Massachusetts Officials Crack Down on Debt Collectors, Warn Against Use of Payday Loans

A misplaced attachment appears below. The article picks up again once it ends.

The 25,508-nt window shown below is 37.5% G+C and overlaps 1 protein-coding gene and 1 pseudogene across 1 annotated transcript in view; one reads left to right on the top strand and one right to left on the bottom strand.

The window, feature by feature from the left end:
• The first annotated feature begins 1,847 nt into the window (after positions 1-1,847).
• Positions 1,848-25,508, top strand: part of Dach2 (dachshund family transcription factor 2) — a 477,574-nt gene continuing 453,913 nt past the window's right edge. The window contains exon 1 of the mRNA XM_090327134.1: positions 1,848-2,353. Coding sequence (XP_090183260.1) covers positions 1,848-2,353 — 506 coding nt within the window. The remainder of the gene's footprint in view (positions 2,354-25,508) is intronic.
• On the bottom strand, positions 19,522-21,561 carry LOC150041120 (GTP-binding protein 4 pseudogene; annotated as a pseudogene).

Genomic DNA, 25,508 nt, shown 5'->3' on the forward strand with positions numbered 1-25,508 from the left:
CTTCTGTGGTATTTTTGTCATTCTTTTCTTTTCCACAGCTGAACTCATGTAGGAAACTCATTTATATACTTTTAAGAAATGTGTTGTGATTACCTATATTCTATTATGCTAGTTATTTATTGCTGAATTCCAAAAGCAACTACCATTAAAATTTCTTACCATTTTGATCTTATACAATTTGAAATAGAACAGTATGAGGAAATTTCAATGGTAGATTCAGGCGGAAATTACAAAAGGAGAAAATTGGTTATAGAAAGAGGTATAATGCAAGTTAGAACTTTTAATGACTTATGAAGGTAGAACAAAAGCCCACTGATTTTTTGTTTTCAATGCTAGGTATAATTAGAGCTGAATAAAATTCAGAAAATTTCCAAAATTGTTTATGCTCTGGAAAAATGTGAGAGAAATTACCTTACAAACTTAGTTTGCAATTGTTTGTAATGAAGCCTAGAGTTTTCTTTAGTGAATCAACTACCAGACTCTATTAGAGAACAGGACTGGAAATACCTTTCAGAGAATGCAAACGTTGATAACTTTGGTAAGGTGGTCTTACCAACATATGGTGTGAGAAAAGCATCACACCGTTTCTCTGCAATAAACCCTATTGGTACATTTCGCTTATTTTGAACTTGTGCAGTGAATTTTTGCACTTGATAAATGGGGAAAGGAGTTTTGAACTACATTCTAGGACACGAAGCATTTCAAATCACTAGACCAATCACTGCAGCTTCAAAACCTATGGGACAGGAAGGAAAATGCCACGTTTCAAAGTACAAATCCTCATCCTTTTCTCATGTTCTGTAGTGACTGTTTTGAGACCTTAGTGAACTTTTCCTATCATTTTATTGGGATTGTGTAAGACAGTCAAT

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Multiple cease and desist orders were recently issued by the Massachusetts Office of Consumer Affairs and Business Regulation and the Division of Banks. According to Inside ARM, the orders went out to unlicensed lenders as well as a licensed debt collector, all of whom had been accused of violating Massachusetts consumer protection laws. Recipients of the orders included a licensed debt collection agency based in Nevada which was ordered to stop collecting payments on more than 100 payday loans issued to Massachusetts consumers. Additionally, cease and desist orders were given to five unlicensed lenders based online who worked with the Nevada-based agency. The agencies allegedly violated Massachusetts’ small loan statute due to their high interest rates and fees, some of which were more than 150 percent. Additionally, Massachusetts law dictates that businesses that make loans less than $6,000 with interest rates greater than 12 percent, must have a small-loan company license from the Division of Banks. Further, these types of loans can only have a maximum interest rate of 23 percent and third-party debt collectors must be supervised and licensed by the Division of Banks. The collection agency in question has been ordered to cease collection activity and refund fees to Massachusetts consumers. In coordination with the orders, the Division of Banks sent a letter to 408 licensed debt collectors warning them not to collect on loans from unlicensed creditors or loans that violate the state’s rate and fee limits. Fair debt collection attorney Howard D. Silver is committed to protecting consumers’ rights and financial well-being. If you have been targeted by debt collectors through unfair practices or for debts you do not owe, you owe it to yourself to enlist attorney Howard Silver for help. For more information call (855) 341-2611.